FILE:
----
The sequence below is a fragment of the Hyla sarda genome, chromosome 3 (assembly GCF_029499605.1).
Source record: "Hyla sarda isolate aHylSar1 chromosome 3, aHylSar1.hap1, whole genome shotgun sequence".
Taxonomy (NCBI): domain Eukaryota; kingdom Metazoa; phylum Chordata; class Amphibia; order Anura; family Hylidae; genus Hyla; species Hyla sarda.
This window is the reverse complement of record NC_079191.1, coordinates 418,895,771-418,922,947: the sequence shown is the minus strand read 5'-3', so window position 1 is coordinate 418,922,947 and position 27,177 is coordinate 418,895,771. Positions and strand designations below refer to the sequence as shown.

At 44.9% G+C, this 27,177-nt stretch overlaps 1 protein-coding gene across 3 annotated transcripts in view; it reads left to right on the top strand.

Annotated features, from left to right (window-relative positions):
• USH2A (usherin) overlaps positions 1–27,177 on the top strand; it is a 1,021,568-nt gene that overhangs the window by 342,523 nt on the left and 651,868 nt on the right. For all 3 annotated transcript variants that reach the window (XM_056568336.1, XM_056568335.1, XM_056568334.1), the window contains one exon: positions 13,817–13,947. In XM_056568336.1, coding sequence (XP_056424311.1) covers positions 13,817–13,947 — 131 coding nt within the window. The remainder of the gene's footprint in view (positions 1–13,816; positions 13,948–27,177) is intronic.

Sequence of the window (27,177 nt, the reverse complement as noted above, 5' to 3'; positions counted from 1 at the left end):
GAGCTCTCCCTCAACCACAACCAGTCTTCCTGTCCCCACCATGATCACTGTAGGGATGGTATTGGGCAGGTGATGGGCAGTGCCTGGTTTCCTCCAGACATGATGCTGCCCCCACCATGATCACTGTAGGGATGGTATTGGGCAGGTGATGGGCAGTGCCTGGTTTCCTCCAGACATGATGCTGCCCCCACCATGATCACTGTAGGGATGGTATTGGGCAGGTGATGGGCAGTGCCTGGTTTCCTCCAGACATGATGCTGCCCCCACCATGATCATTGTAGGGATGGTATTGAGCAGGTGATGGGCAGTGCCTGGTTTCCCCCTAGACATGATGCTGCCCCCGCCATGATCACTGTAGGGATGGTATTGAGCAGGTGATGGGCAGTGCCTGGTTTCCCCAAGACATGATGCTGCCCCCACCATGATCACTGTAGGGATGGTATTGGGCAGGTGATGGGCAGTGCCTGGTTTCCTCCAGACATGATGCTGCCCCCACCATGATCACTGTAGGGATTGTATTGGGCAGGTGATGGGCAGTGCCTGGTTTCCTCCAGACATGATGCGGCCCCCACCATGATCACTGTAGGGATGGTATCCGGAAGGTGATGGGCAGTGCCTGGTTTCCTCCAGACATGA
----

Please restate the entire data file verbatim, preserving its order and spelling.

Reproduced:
The sequence below is a fragment of the Hyla sarda genome, chromosome 3 (assembly GCF_029499605.1).
Source record: "Hyla sarda isolate aHylSar1 chromosome 3, aHylSar1.hap1, whole genome shotgun sequence".
Taxonomy (NCBI): domain Eukaryota; kingdom Metazoa; phylum Chordata; class Amphibia; order Anura; family Hylidae; genus Hyla; species Hyla sarda.
This window is the reverse complement of record NC_079191.1, coordinates 418,895,771-418,922,947: the sequence shown is the minus strand read 5'-3', so window position 1 is coordinate 418,922,947 and position 27,177 is coordinate 418,895,771. Positions and strand designations below refer to the sequence as shown.

At 44.9% G+C, this 27,177-nt stretch overlaps 1 protein-coding gene across 3 annotated transcripts in view; it reads left to right on the top strand.

Annotated features, from left to right (window-relative positions):
• USH2A (usherin) overlaps positions 1–27,177 on the top strand; it is a 1,021,568-nt gene that overhangs the window by 342,523 nt on the left and 651,868 nt on the right. For all 3 annotated transcript variants that reach the window (XM_056568336.1, XM_056568335.1, XM_056568334.1), the window contains one exon: positions 13,817–13,947. In XM_056568336.1, coding sequence (XP_056424311.1) covers positions 13,817–13,947 — 131 coding nt within the window. The remainder of the gene's footprint in view (positions 1–13,816; positions 13,948–27,177) is intronic.

Sequence of the window (27,177 nt, the reverse complement as noted above, 5' to 3'; positions counted from 1 at the left end):
GAGCTCTCCCTCAACCACAACCAGTCTTCCTGTCCCCACCATGATCACTGTAGGGATGGTATTGGGCAGGTGATGGGCAGTGCCTGGTTTCCTCCAGACATGATGCTGCCCCCACCATGATCACTGTAGGGATGGTATTGGGCAGGTGATGGGCAGTGCCTGGTTTCCTCCAGACATGATGCTGCCCCCACCATGATCACTGTAGGGATGGTATTGGGCAGGTGATGGGCAGTGCCTGGTTTCCTCCAGACATGATGCTGCCCCCACCATGATCATTGTAGGGATGGTATTGAGCAGGTGATGGGCAGTGCCTGGTTTCCCCCTAGACATGATGCTGCCCCCGCCATGATCACTGTAGGGATGGTATTGAGCAGGTGATGGGCAGTGCCTGGTTTCCCCAAGACATGATGCTGCCCCCACCATGATCACTGTAGGGATGGTATTGGGCAGGTGATGGGCAGTGCCTGGTTTCCTCCAGACATGATGCTGCCCCCACCATGATCACTGTAGGGATTGTATTGGGCAGGTGATGGGCAGTGCCTGGTTTCCTCCAGACATGATGCGGCCCCCACCATGATCACTGTAGGGATGGTATCCGGAAGGTGATGGGCAGTGCCTGGTTTCCTCCAGACATGA